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Composited Effects

The example code in this section, is one of demo programs in the SDK, shows the use of a Compositor to create a composited image out of effects, sprites, and Java text. It also shows (Fig 9.8) you how to use this as a backdrop for a QuickTime movie that draws directly to the screen. You construct a composited image containing the layering of an image file, a ripple effect, an animation and some Java text. Over this, you place a movie and its movie controller, which is drawn in front of the composited image. The Compositor is used to combine multiple-image objects, including a CompositableEffect (the ripple effect), into a single image that is then blitted on screen. Both the Compositor and the QTPlayer are added as members of the top-level DirectGroup client of a QTCanvas. The code also shows you how timing hierarchies can be established when spaces are contained within each other.

The {\tt} Program Output

The media required for this sample code include (media files are found in the media folder in the SDK Demo files):

The compositing services of the Compositor (that is, transparent drawing, alpha blending, and so on) are not available with a DirectGroup. A DirectGroup does allow for its member objects to be layered. Thus, the movie can draw in front of the Compositor unheeded. It shows the embedding of a Compositor space in a parent Compositor, and then the embedding of thisCompositor in a parent DirectGroup display space.

We create the parent Compositor that will contain the background image, ripple effect, Java text, and the spaceship compositor. The spaceship compositor is created similarly to preceding examples:

Dimension d = new Dimension (kWidth, kHeight);
QDRect r = new QDRect(d);
QDGraphics gw = new QDGraphics (r);
Compositor comp = new Compositor (gw,,
  new QDGraphics (r), 10, 1);

We add the background image, setting it to the same size as the Compositor. The ripple effect will ripple the pixels that this image draws:

QTFile bgFile = new QTFile(
GraphicsImporterDrawer if1 = new GraphicsImporterDrawer (bgFile);
if1.setDisplayBounds (r);
ImagePresenter background =
     ImagePresenter.fromGraphicsImporterDrawer (if1);
comp.addMember (background, Layerable.kBackMostLayer);

The ripple effect is layered to apply on top of the background image, and its bounds are set to only the top part of the compositor's display bounds. A ripple effect is applied only to what is behind it, not to sprites or text drawn in front of it. The QuickTime ripple effect codec works by moving pixels around on the destination QDGraphics that it is set to. By placing it in a Compositor, your application can control which part of an image it ripples -- in this case, the water picture that is be-hind it.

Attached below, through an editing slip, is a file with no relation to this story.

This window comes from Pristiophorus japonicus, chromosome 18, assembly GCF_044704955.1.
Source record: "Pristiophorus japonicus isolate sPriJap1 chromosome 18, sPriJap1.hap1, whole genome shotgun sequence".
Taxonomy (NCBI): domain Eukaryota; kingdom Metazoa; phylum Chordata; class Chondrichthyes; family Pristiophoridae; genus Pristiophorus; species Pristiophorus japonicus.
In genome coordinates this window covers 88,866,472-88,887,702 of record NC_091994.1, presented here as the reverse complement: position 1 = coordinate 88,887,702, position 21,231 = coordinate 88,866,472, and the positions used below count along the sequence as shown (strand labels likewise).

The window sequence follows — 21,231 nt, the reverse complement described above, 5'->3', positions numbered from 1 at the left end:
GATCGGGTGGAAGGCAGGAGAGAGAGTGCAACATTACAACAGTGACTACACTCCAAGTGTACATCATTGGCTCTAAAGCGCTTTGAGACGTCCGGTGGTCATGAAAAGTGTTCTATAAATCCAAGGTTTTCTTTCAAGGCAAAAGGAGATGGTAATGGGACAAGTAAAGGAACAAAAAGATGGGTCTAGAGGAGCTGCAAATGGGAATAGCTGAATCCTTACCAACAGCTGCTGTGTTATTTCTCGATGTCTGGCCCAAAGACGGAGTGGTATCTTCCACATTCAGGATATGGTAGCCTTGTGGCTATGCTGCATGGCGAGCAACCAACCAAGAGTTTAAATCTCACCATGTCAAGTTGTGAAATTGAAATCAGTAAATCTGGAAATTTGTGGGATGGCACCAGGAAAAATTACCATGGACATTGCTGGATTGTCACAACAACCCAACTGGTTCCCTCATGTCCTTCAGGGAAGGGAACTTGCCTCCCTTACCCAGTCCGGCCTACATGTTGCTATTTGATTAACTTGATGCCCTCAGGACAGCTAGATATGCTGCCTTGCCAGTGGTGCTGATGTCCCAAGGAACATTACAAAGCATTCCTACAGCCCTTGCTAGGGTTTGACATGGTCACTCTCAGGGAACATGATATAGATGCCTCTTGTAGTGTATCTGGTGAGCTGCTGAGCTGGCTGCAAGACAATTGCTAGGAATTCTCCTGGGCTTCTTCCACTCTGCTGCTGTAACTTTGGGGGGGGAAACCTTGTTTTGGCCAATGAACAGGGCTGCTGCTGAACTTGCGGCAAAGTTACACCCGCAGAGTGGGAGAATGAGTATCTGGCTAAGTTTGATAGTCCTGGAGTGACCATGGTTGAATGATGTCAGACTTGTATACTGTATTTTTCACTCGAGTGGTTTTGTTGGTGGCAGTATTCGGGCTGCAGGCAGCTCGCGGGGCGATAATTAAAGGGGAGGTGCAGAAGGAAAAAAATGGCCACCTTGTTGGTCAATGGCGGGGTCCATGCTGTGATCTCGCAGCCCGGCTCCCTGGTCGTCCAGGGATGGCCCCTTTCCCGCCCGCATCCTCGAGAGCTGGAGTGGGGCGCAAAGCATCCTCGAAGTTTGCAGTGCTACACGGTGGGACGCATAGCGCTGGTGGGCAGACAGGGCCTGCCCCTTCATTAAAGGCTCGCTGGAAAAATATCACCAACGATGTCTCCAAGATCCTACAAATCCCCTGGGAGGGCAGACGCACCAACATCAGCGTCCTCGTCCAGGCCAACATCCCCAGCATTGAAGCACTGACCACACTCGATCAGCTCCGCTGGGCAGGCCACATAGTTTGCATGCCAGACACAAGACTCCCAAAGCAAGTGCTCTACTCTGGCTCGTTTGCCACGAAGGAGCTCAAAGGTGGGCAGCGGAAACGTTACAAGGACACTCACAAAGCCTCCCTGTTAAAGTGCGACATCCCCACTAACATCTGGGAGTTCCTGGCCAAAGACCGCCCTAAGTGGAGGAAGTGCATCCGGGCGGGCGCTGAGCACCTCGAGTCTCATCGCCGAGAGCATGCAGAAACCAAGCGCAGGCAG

CompositableEffect e = new CompositableEffect ();
AtomContainer effectSample = new AtomContainer();
effectSample.insertChild (new Atom(kParentAtomIsContainer),
e.setEffect (effectSample);
e.setDisplayBounds (new QDRect (0, kHeight - 100, kWidth, 100));
comp.addMember (e, 2);

We add the contained Compositor. Yellow is set as the background color, which is then not drawn, as we set the graphics mode of the Compositor to transparent with yellow as the transparent color.

We also add a Dragger so that members of this compositor can be dragged around when any modifier key is pressed when the mouse-Pressed event is generated. We also add a Dragger to the parent Compositor so that we can drag any of its top-level members when no modifier keys are pressed:

Compositor sh = new Compositor (
    new QDGraphics (new QDRect(160, 160)),
    QDColor.yellow, 8, 1);
addSprites (sh);
sh.setLocation (190, 90);
sh.setGraphicsMode (new GraphicsMode 
     (transparent, QDColor.yellow));
sh.addController(new SWController 
    (new Dragger (
     MouseResponder.kAnyModifiers), true));
comp.addMember (sh, 1);
comp.addController(new SWController (
   new Dragger (MouseResponder.kNoModifiersMask), 

You use the QTImageDrawer object using the Java-drawing APIs to draw the Java text, which is then given a transparency so that only the text characters themselves are displayed by QuickTime. Note that you set the background color to white, so the Java text appears transparent. White provides a reliable transparent background for different pixel depths.

myQTCanvas.setBackground (Color.white);

You add the Java text in front of the background image and ripples
and set its transparency to the background color of the {\tt QTCanvas}, so that
only the text is seen.

QTImageDrawer qid = 
  new QTImageDrawer (jt, new Dimension (110, 22),
Paintable jt = new JavaText ();
  (new GraphicsMode (transparent, QDColor.white));
qid.setLocation (200, 20);
comp.addMember (qid, 1);

The code here provides a good demonstration of the timing hierarchy that is built using the display spaces of the Compositor and DirectGroup. We make a DirectGroup as the top-level container space, adding both the containing Compositor as a member of this group and the movie Finally, we set the rates of both the Compositor and the DirectGroup to 1 so that they are playing when the window is shown:

DirectGroup dg = 
new DirectGroup (d, QDColor.white);
dg.addMember (comp, 2);
QTFile movieFile = 
   new QTFile (
   QTFactory.findAbsolutePath (""));
QTDrawable mov = QTFactory.makeDrawable (movieFile);
mov.setDisplayBounds (new QDRect(20, 20, 120, 106));
dg.addMember (mov, 1);
myQTCanvas.setClient (dg, true);

The top DirectGroup is the master time base for all of its members; the rate at which its time base is set (the top text box) determines the overall rate of its members. The members can have their own rates that become offset based on the rates of their parent groups. To start the program, you set the top rate to 1.

next up previous
Next: Transition Effects Up: Animation and Compositing Previous: The Compositor
Dave Marshall